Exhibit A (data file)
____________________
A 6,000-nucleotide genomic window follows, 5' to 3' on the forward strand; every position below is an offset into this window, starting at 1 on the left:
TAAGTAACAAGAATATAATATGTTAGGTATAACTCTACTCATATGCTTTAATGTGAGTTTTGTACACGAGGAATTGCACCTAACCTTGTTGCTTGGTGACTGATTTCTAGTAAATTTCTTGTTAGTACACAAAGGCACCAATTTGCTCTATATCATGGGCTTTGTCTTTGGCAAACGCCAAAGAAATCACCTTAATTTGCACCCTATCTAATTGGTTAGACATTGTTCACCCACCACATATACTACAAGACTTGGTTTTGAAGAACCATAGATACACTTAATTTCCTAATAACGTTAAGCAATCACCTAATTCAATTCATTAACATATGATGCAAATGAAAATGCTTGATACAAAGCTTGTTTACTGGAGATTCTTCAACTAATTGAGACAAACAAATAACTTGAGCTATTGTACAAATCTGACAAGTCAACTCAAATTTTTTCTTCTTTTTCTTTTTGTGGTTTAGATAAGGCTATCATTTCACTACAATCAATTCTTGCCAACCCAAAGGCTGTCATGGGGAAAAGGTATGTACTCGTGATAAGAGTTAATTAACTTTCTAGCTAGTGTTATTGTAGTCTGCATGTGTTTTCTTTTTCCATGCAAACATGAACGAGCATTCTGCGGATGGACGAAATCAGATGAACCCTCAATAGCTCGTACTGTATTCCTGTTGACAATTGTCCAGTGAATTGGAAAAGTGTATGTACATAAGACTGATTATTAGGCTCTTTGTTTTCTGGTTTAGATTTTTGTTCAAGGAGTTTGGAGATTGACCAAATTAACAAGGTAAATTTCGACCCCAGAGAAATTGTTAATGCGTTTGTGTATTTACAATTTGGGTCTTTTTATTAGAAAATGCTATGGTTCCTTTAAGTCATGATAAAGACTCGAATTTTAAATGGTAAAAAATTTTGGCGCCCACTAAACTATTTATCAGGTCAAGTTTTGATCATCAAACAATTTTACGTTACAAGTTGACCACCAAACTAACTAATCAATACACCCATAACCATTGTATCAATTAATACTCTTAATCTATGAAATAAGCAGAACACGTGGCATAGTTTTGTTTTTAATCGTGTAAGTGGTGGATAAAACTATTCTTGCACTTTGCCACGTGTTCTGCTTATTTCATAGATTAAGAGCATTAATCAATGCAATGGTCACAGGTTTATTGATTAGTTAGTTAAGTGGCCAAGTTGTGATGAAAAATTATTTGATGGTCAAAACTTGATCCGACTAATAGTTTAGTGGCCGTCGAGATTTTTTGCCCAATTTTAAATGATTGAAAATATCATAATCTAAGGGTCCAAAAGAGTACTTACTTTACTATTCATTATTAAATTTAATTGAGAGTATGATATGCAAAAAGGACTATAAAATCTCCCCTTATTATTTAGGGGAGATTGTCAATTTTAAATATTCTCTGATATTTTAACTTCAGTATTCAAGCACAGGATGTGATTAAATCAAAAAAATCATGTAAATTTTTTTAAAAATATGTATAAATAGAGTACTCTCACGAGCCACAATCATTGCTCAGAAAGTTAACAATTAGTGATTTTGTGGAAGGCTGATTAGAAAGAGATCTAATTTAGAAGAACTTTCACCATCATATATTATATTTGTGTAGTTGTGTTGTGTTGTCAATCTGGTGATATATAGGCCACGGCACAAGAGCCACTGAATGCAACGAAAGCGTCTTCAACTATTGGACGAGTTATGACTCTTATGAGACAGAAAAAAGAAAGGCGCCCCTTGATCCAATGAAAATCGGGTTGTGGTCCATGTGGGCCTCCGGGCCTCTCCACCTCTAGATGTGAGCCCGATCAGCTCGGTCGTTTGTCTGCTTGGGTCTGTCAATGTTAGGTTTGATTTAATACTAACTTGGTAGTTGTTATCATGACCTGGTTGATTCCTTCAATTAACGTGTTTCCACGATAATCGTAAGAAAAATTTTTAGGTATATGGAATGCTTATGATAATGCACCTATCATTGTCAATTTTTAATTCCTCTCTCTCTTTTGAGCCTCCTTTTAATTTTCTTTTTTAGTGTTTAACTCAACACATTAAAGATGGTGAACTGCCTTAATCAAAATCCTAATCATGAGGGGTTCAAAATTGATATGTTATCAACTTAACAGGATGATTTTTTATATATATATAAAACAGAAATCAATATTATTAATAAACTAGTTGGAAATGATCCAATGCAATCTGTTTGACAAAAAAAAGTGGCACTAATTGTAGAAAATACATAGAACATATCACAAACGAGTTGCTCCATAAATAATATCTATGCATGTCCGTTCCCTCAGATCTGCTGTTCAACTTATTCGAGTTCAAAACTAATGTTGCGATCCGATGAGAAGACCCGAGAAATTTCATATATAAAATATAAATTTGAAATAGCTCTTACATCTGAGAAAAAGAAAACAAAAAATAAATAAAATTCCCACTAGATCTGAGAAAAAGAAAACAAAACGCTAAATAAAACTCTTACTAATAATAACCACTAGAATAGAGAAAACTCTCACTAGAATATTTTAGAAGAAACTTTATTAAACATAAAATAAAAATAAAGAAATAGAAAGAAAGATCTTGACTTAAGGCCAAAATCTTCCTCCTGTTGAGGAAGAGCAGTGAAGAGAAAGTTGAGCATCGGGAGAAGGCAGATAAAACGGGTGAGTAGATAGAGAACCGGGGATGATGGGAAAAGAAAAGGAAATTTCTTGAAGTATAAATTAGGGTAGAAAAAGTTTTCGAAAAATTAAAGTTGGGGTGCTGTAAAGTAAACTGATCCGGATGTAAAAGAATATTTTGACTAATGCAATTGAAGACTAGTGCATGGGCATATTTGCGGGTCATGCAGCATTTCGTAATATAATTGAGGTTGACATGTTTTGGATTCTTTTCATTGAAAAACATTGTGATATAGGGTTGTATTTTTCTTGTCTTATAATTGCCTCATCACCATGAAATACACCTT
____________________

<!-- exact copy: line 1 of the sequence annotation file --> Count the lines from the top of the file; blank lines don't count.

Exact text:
A 6,000-nucleotide genomic window follows, 5' to 3' on the forward strand; every position below is an offset into this window, starting at 1 on the left: